What to Expect
by TalkShop | @talkshopla
For some actors, their first upcoming VO session is fraught with terror. For others, it’s an adventure savor. Here’s how to stack the odds towards the latter.
What to Bring
- A sliced green apple in a plastic sandwich bag. Not a red one. Why? Green apples have a natural chemical called pectin, which can magically cause either wet- or dry-mouth noise (those little pops, clicks and bubbles a mic can pick up) to disappear. Rendering you fresh, alive and sparkling – a good thing to be!
- A bottle of your preferred kind of water to bring into the booth.
- A pencil and a highlighter, to mark and emphasize the copy you’ll be reading to direction and taste.
- Photocopies of your driver’s license, passport and W9. You’ll need the first two if you’re required to fill out an I9 citizenship form. And the W9 if you’ll be paid as an independent contractor.
- A good attitude. You’re the star in the booth. Let ‘em know you’re there to please.
You warmed up, right? Makes all the difference. Just like singers, your voice needs to be warm and your head needs to be ready. Here’s a super-fast routine.
The director will discuss the copy with you, imparting the mood and attitude in mind. This is your chance to ask questions about your role, pronunciations of words or names in the copy and anything that’s come up for you in reviewing the script beforehand.
When ushered into the booth, don’t touch the mic or the stand. Wait for the studio pro to take care of setting you up. You’ll be asked if everything feels right – your opportunity to request more volume in the headphones or an adjustment of the lighting to help you read the copy more easily.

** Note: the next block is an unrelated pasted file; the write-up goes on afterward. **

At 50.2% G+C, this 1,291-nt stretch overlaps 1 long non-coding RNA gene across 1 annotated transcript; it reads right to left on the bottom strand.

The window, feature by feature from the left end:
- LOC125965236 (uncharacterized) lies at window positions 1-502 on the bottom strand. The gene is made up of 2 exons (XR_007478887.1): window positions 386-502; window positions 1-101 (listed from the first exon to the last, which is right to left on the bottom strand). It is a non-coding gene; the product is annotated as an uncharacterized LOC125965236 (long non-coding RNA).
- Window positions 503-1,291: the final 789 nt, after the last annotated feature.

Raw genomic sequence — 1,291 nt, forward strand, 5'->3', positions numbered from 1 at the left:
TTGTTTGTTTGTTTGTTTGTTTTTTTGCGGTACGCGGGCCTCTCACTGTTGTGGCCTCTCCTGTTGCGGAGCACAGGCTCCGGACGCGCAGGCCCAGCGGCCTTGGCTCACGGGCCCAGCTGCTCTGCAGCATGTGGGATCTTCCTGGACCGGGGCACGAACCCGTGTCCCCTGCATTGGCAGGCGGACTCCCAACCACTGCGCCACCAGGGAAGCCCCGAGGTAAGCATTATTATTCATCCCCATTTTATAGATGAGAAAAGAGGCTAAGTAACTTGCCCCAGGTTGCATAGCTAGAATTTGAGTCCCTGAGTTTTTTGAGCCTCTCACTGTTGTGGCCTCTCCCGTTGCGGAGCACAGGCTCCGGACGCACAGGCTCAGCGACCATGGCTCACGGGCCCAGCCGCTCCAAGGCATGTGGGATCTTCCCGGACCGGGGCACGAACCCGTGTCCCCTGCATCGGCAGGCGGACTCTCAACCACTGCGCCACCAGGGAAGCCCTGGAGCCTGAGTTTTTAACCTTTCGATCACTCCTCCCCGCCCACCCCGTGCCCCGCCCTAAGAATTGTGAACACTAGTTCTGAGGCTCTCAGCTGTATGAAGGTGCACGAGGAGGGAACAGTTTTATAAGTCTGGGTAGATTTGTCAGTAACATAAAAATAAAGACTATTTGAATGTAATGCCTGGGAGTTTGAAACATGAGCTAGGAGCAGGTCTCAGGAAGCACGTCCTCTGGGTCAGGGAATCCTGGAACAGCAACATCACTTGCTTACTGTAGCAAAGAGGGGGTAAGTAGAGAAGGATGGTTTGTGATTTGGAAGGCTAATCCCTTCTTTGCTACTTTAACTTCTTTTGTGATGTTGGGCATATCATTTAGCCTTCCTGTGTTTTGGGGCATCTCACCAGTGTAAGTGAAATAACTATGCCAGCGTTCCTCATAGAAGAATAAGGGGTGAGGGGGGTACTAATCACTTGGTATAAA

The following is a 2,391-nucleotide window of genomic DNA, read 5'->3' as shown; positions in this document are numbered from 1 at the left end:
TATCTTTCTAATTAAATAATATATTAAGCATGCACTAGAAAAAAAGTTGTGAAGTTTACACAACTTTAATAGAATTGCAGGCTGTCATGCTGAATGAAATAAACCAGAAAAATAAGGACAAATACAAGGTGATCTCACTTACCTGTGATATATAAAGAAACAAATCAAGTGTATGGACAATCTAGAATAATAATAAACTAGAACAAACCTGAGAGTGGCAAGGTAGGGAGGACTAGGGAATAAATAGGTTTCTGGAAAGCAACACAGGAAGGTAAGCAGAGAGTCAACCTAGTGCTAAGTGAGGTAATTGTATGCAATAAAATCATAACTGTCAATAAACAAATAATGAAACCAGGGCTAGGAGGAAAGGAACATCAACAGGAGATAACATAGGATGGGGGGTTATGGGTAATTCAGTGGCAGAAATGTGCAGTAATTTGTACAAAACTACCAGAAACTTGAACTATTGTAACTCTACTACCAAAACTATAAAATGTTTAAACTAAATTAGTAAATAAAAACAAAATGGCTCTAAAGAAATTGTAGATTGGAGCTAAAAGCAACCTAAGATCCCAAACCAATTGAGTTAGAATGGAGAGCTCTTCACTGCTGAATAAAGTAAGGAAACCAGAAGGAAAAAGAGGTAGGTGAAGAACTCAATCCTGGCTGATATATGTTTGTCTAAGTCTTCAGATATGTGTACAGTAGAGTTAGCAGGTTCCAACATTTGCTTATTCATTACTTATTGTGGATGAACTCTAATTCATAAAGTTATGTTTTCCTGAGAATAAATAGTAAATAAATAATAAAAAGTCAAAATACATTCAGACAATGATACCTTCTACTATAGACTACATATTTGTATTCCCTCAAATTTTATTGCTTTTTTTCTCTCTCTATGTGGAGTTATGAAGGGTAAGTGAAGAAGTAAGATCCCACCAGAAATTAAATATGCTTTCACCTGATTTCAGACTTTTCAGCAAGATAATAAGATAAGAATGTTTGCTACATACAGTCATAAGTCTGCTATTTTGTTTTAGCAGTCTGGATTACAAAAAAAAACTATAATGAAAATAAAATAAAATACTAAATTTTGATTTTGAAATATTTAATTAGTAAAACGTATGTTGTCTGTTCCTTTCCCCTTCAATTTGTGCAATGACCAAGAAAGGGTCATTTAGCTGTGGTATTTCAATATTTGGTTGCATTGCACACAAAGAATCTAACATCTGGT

The time you’re booked is the time your job starts, not the time to arrive. Think of it like a flight- if the gig is at 9, and you show up at 9, guess what- you missed the plane. Plan to arrive at least 15 minutes early. You’ll want to acclimate, discuss and be on mic at the stroke of your call time. Arriving late can destroy good intentions and attitudes, not to mention cost the producers waiting time they may be charged for. Bad way to begin. So start travelling earlier than you ought to and catch up on personal biz in your car if you arrive with time to kill. You’ll be pleased at how good it feels to ease into the booth when you can relax into the role at hand.
OK, You’re on!
Think of your first take as the jumping off point- very, very rarely is Take 1 the hero (as in favorite). Uh oh, is the director asking you to change your read? RUN OUT EVERYONE HATES YOU!!!! Just kiddin, chill, feedback is all part of the journey you’re on with the client. Think back to all the VO classes you’ve taken! Remember some of the tricks you learned. Are you being asked to make it brighter? Put a big smile on your face, act like you’re talking about your favorite thing. Do they want a ‘less sell-y’ read? Try to relax your pace and talk to the mic like it’s a close friend. Just don’t panic, this is normal. Good, even. Take a deep breath, drink some water, and enjoy the process.
When the session is over, make sure to thank whoever directed you- as well as your engineer. Great Job!